How many times have you stood in your kitchen holding a plastic container in your hand and wondered, “Can I recycle this?” It’s frustrating trying to figure out which plastics can (and can’t) be recycled, especially because each city has its own rules.

But it’s worth figuring out, because as Americans we generate a lot of waste — more per capita than any nation on earth, according to the Environmental Protection Agency (EPA).

A growing part of this waste is plastics. We generated 33 million tons of plastic waste in 2013, which accounts for nearly 13 percent of all municipal solid waste, according to the EPA. In the1960s, plastics made up only 1 percent of the waste stream.

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We're also not doing a great job of recycling the plastic waste we produce. A glance at EPA statistics on recycling rates in 2013 also shows that plastics are less likely to be recycled than lead-acid batteries, steel cans, glass or even newspapers or tires:

  • Lead-Acid Batteries (car batteries): 99.0%
  • Steel Cans: 70.6%
  • Newspapers/Mechanical Papers: 67.0%
  • Yard Trimmings: 60.2%
  • Aluminum Beer and Soda Cans: 55.1%
  • Tires: 40.5%
  • Glass Containers: 34.0%
  • PET Bottles and Jars: 31.3%
  • Selected Consumer Electronics: 40.4%
  • HDPE Natural (White Translucent) Bottles: 28.2%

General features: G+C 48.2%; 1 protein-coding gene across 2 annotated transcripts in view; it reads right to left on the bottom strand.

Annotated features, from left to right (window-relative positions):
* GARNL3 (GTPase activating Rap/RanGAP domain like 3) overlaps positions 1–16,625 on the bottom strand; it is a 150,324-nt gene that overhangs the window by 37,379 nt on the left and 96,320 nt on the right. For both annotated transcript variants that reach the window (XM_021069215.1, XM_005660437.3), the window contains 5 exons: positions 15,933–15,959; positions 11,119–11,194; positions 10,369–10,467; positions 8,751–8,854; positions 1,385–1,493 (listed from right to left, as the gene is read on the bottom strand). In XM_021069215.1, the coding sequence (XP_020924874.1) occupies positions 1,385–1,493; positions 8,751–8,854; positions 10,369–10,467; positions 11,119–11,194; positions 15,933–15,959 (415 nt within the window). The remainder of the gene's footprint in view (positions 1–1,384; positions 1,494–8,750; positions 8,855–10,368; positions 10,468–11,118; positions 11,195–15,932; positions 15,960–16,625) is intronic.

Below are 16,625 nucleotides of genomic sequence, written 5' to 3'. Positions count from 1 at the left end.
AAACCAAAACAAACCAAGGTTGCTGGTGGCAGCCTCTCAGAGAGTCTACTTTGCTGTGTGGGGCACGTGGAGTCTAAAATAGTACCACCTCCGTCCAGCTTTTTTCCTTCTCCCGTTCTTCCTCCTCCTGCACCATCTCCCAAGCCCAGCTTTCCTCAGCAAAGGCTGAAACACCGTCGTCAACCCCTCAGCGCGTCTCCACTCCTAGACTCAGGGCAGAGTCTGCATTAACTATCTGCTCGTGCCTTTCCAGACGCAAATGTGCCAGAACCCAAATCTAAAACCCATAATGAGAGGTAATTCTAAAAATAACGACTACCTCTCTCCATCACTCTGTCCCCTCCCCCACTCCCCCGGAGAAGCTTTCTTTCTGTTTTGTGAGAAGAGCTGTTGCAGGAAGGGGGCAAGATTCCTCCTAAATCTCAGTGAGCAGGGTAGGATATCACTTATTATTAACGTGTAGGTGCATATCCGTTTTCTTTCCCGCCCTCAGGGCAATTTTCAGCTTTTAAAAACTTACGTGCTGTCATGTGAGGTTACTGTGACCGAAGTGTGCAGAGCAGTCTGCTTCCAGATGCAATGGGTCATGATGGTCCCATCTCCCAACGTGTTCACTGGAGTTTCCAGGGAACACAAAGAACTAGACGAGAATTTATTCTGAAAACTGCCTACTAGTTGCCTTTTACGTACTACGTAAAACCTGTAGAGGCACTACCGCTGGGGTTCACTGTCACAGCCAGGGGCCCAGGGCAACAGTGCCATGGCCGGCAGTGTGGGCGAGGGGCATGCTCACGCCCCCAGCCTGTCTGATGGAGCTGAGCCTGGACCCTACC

It’s good if we’re able to throw away less plastic, but in the classic recycling mantra — Reduce, Reuse and Recycle — it’s much better to reduce than recycle. 

“They’re made of fossil fuels, they contain toxic chemicals and they aren’t truly biodegradable,” says Jeannie Pham, program coordinator at the Ecology Center in Berkeley, California. “There’s three good reasons to avoid plastics in everyday life."

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Recycling winners and losers

When you do end up with plastic waste, though, how (and where) can you recycle it? That depends on where you live, since the 8,000 recycling programs across the country vary wildly.

West Coast cities usually top the list of the best programs, most of which are in California. San Francisco boasts an 80 percent recycling rate for all waste, followed by Los Angeles (76.4 percent) and San Jose (75 percent), according to, an environmental media portal. This isn’t surprising, since California has tough laws about cutting landfill shipments, and San Francisco has banned disposable plastic bags. Curbside recycling is also widespread.

Portland, Oregon is just behind the big three, with a recycling rate of 70 percent. 

At the bottom of the list is Oklahoma City (waste recycling rate: 3 percent), where residents have to pay a hefty fee for curbside recycling, according to Energy Digital, an online platform for energy news. Also on the website’s worst recycling cities list is Indianapolis (3.7 percent), Philadelphia (8.7) and Houston (9.4).

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By the numbers: How to recycle plastics

Here’s the secret: Check the numbers (ranging from 1 to 7) inside the identification triangle on each piece of plastic you want to recycle. The numbers are called Resin Identification Codes, but they don’t mean you can necessarily recycle the product.